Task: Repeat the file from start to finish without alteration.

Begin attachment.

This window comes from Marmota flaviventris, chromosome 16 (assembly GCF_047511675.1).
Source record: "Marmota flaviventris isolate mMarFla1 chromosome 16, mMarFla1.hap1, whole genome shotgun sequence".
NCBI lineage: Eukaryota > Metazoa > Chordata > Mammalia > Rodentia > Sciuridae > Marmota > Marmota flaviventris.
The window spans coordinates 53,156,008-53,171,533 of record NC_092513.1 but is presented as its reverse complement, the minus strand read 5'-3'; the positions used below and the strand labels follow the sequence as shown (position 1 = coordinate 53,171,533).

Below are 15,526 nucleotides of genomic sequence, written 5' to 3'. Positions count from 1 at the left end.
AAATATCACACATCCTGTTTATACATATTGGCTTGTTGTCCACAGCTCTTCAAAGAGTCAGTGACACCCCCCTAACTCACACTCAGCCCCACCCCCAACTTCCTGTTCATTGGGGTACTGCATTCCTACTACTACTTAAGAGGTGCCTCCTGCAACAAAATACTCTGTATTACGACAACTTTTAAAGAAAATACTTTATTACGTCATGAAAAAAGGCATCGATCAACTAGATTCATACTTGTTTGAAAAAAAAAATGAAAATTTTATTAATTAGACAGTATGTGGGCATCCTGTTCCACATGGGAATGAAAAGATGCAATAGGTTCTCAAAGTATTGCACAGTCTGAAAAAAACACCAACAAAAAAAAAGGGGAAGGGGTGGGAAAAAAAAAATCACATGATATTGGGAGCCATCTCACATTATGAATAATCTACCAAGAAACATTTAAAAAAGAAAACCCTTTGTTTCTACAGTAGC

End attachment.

This window comes from Marmota flaviventris, chromosome 16 (assembly GCF_047511675.1).
Source record: "Marmota flaviventris isolate mMarFla1 chromosome 16, mMarFla1.hap1, whole genome shotgun sequence".
NCBI lineage: Eukaryota > Metazoa > Chordata > Mammalia > Rodentia > Sciuridae > Marmota > Marmota flaviventris.
The window spans coordinates 53,156,008-53,171,533 of record NC_092513.1 but is presented as its reverse complement, the minus strand read 5'-3'; the positions used below and the strand labels follow the sequence as shown (position 1 = coordinate 53,171,533).

Below are 15,526 nucleotides of genomic sequence, written 5' to 3'. Positions count from 1 at the left end.
AAATATCACACATCCTGTTTATACATATTGGCTTGTTGTCCACAGCTCTTCAAAGAGTCAGTGACACCCCCCTAACTCACACTCAGCCCCACCCCCAACTTCCTGTTCATTGGGGTACTGCATTCCTACTACTACTTAAGAGGTGCCTCCTGCAACAAAATACTCTGTATTACGACAACTTTTAAAGAAAATACTTTATTACGTCATGAAAAAAGGCATCGATCAACTAGATTCATACTTGTTTGAAAAAAAAAATGAAAATTTTATTAATTAGACAGTATGTGGGCATCCTGTTCCACATGGGAATGAAAAGATGCAATAGGTTCTCAAAGTATTGCACAGTCTGAAAAAAACACCAACAAAAAAAAAGGGGAAGGGGTGGGAAAAAAAAAATCACATGATATTGGGAGCCATCTCACATTATGAATAATCTACCAAGAAACATTTAAAAAAGAAAACCCTTTGTTTCTACAGTAGC